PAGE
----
What should have been front and center in health care reform — overhauling a fee-for-service payment system that rewards quantity not quality — slipped under the radar in this summer’s fracas over death panels and the public option.
Payment overhaul is one of the keys to controlling the skyrocketing costs of the nation’s $2.4 trillion annual health care tab, and there's new hope that this important issue will get the spotlight it deserves. This week, Minnesota Sen. Amy Klobuchar gave a welcome speech on reforming the Medicare payment system. Click HERE to see Klobuchar’s speech.
On Thursday, 28 senators led by Klobuchar and Washington’s Maria Cantwell sent a letter to President Obama calling for payment reform. Note the bipartisan group of letter signers: 21 Democrats, 6 Republicans and one independent who caucuses with the Democrats. Here’s the text of the letter:
September 17, 2009
President Barack Obama
The White House
Dear Mr. President:
As you continue working with Congress to facilitate the passage of health care reform legislation, we write to emphasize the need to realign spending in the Medicare program to focus on providing more value to beneficiaries. We support many of the Medicare payment reforms that are included in current versions of health care reform legislation, but believe additional effort must be made to get better care at a lower cost.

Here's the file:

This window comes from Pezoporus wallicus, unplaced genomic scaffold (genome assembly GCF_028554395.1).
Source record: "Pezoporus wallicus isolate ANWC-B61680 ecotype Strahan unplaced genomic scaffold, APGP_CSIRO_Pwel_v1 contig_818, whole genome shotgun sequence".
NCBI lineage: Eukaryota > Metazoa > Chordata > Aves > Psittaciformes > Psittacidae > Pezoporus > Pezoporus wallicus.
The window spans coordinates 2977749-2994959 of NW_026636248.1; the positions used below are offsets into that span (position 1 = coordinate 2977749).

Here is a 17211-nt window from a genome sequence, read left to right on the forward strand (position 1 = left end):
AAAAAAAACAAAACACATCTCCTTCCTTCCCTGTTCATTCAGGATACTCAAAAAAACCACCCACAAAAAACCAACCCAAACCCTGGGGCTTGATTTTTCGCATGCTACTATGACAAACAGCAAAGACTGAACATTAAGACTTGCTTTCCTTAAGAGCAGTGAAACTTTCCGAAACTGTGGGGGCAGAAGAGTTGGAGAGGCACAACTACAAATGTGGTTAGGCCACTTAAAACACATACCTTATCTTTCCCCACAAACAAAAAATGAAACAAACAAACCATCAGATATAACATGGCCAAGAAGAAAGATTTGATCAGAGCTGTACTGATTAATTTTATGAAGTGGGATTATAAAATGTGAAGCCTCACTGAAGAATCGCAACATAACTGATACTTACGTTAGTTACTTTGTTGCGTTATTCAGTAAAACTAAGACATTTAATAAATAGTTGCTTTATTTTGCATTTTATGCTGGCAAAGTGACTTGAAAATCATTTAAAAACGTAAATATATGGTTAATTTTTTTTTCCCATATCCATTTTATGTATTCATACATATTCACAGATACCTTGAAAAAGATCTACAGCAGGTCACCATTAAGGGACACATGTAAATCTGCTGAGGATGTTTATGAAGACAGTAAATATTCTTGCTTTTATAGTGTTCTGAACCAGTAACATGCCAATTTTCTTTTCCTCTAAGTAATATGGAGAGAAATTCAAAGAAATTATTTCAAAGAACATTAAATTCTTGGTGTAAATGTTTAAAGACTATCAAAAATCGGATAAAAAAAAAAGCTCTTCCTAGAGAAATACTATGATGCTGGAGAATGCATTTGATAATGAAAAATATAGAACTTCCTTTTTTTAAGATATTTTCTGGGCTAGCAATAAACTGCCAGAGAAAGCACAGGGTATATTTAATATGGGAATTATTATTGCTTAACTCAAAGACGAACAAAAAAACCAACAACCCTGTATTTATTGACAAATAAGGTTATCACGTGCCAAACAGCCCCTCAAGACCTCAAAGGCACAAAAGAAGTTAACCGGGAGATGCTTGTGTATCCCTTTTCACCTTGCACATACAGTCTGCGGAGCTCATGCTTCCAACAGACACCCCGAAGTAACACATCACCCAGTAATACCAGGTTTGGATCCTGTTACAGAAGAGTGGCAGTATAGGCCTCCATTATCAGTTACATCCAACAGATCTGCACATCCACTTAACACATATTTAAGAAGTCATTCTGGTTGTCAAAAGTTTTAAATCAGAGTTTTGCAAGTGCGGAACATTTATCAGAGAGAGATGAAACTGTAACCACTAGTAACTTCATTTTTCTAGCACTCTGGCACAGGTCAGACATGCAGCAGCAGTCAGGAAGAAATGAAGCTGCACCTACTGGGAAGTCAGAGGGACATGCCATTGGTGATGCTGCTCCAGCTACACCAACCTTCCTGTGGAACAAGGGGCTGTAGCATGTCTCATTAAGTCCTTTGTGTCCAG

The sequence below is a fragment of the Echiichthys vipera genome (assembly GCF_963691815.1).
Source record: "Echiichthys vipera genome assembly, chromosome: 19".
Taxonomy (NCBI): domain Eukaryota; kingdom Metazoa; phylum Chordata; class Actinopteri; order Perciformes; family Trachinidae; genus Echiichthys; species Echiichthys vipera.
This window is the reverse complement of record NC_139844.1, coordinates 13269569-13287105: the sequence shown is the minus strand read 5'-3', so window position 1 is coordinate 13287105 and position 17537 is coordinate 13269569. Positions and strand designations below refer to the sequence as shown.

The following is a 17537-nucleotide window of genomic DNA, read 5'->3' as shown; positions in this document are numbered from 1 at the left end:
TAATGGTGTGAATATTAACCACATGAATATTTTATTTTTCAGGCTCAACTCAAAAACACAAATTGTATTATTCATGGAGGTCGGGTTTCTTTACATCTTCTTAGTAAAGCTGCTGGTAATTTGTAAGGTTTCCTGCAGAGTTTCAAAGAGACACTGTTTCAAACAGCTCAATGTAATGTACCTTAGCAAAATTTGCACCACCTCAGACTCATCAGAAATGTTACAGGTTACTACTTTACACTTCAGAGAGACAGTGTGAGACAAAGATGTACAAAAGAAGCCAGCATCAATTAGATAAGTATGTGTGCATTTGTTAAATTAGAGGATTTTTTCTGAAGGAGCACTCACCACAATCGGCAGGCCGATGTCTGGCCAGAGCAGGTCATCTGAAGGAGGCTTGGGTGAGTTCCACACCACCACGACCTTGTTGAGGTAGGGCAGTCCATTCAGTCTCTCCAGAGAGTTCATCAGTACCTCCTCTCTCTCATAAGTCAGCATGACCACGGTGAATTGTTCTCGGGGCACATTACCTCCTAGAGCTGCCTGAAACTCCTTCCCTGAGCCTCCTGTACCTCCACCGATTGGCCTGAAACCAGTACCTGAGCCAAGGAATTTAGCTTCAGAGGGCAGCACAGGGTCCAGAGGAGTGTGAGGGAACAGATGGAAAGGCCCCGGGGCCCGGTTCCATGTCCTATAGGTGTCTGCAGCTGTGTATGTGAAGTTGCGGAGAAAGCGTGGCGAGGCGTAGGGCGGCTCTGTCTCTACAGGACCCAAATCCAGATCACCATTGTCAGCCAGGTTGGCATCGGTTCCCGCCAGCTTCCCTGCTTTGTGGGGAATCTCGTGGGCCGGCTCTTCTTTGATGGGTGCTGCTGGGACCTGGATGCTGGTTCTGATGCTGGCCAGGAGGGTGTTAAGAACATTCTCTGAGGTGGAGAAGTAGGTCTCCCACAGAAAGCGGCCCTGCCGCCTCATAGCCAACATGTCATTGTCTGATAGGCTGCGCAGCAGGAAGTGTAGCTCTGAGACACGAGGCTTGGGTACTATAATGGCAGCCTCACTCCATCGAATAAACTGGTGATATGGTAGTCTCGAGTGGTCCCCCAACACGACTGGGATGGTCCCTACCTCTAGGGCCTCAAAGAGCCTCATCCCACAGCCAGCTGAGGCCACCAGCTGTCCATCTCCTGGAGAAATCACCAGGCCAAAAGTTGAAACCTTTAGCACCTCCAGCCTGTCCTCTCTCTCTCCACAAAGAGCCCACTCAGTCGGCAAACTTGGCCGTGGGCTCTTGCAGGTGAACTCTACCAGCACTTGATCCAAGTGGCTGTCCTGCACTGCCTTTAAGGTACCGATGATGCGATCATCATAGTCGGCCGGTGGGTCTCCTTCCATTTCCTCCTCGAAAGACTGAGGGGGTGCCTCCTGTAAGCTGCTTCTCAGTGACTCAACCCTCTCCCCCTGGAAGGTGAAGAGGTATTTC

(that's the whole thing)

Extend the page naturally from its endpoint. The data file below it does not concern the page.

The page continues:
In your September 9, 2009 address to Congress you correctly identified the need to improve Medicare’s efficiency in a way that will reduce costs and promote better quality throughout the health care industry. We believe that a fundamental way to achieve this goal is to realign the Medicare payment system to reward health care providers for the quality of care they deliver, not simply the quantity of services they provide.
We represent states and regions that have demonstrated true leadership in lowering costs to Medicare while increasing the quality of care patients receive. The "high efficiency" areas we represent are known for utilizing integrated health delivery systems and innovative quality measures to provide Medicare beneficiaries with better value. Research shows that these efficient delivery practices can save the Medicare program upwards of $100 billion a year, while also providing beneficiaries better access to the care they need.
Unfortunately, as you know, the current Medicare payment structure penalizes those who provide efficient care, while rewarding those who order unnecessary tests and services. To incentivize more efficient health care practices, Medicare needs to incorporate a payment system that factors in the quality of care provided relative to its cost. This new payment methodology needs to reward providers who achieve good quality outcomes at a low cost. Such a change is critical to reining in costs and improving patient outcomes.